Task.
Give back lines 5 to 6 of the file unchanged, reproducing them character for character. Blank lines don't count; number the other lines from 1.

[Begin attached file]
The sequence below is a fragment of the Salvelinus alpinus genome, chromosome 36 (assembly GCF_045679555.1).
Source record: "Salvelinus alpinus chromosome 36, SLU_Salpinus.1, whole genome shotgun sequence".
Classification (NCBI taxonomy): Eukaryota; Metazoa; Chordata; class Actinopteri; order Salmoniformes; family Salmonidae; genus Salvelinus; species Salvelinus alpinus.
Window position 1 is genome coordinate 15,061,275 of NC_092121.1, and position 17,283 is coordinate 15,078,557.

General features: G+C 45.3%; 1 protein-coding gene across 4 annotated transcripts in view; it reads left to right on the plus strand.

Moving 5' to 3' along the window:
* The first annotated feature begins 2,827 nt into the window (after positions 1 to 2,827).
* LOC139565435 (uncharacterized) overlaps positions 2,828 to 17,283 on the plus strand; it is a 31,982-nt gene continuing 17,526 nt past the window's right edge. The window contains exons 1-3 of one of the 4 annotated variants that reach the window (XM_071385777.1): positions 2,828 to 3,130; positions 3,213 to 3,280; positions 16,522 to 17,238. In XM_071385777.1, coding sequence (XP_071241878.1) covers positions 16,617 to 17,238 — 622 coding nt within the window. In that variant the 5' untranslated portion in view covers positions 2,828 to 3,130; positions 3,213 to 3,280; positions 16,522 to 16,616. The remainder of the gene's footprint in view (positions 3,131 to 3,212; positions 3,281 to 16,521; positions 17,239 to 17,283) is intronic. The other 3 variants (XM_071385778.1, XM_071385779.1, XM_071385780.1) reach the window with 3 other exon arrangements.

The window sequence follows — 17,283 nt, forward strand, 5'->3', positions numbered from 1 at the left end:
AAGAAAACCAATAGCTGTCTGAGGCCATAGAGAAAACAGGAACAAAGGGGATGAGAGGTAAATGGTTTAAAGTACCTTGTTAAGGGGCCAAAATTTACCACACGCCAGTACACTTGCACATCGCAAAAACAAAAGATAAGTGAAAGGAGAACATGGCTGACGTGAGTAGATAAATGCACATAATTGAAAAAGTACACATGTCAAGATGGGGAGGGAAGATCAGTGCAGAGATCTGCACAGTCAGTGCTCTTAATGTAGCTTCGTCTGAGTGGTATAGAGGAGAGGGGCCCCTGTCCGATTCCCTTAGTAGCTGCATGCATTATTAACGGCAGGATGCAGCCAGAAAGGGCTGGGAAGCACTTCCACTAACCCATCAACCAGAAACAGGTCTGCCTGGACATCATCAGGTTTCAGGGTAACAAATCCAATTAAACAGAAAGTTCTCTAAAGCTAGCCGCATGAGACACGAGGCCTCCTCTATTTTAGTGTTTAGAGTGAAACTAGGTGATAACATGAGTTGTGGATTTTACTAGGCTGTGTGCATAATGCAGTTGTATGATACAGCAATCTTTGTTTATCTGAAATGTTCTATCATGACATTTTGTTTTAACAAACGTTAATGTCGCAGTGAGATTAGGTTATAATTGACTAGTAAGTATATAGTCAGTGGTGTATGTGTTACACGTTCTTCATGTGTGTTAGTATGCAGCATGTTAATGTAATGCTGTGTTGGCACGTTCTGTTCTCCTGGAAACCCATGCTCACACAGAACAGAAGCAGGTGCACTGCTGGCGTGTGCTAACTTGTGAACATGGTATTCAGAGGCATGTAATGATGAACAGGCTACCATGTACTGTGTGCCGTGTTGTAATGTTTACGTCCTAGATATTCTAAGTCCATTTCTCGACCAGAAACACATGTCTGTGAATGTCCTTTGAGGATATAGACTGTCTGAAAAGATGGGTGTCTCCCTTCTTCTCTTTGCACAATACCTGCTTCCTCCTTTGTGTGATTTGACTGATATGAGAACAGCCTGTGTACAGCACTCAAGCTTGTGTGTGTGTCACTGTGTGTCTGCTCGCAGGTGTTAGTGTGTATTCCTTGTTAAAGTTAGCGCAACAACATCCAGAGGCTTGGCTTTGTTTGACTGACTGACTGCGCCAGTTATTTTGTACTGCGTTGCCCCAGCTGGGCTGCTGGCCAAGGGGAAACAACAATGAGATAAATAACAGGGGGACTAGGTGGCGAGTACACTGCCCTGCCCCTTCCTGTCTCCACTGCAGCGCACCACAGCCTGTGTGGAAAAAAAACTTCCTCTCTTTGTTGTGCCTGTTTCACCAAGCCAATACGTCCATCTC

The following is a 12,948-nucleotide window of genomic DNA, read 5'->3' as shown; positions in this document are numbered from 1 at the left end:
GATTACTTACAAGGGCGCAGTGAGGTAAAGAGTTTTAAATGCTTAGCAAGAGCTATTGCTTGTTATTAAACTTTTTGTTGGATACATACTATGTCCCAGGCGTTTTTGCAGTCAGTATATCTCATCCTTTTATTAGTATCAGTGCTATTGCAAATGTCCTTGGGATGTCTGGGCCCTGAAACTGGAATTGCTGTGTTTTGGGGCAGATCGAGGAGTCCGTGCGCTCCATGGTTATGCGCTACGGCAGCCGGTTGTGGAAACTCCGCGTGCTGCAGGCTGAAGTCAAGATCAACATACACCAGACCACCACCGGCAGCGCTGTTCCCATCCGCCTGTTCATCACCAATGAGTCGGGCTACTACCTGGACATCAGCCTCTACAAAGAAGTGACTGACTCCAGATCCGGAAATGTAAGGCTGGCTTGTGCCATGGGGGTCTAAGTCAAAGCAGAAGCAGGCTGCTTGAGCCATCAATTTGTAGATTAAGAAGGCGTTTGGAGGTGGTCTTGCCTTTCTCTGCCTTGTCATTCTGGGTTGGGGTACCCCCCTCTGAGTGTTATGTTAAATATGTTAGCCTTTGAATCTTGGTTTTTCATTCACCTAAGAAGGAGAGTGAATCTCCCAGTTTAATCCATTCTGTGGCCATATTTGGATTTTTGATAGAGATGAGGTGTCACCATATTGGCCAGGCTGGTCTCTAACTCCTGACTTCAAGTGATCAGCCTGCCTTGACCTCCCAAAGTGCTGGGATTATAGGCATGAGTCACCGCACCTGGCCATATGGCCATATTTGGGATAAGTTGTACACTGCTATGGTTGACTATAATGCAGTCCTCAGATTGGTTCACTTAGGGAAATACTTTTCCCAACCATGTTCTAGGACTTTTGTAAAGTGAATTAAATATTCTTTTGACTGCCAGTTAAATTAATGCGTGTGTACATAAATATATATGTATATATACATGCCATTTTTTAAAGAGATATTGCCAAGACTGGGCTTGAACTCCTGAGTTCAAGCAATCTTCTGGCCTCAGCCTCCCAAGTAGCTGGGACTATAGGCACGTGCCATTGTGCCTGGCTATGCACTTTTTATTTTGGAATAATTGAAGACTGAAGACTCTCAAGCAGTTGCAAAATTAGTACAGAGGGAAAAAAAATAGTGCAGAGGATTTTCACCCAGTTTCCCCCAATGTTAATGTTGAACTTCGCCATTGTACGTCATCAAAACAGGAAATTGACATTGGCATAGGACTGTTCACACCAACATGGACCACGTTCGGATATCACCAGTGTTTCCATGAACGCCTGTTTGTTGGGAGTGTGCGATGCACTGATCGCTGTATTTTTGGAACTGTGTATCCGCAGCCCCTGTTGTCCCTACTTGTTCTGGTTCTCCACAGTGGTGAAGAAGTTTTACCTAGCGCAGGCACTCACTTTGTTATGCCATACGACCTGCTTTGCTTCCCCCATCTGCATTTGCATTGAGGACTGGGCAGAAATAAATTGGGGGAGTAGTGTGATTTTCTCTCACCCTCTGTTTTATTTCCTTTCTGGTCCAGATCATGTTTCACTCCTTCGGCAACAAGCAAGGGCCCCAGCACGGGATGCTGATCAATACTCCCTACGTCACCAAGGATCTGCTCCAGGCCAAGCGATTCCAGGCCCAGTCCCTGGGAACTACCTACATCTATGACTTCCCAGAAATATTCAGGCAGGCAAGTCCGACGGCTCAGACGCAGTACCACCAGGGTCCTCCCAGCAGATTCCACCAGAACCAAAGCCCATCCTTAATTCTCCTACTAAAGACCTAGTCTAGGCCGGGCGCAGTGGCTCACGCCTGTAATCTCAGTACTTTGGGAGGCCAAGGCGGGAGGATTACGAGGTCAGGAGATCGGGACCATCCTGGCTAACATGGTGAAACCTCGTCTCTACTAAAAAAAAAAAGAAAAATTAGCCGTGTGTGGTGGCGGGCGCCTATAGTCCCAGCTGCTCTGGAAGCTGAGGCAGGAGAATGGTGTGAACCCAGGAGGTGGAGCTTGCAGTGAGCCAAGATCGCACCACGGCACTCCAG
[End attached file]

General features: G+C 45.3%; 1 protein-coding gene across 4 annotated transcripts in view; it reads left to right on the plus strand.

Moving 5' to 3' along the window: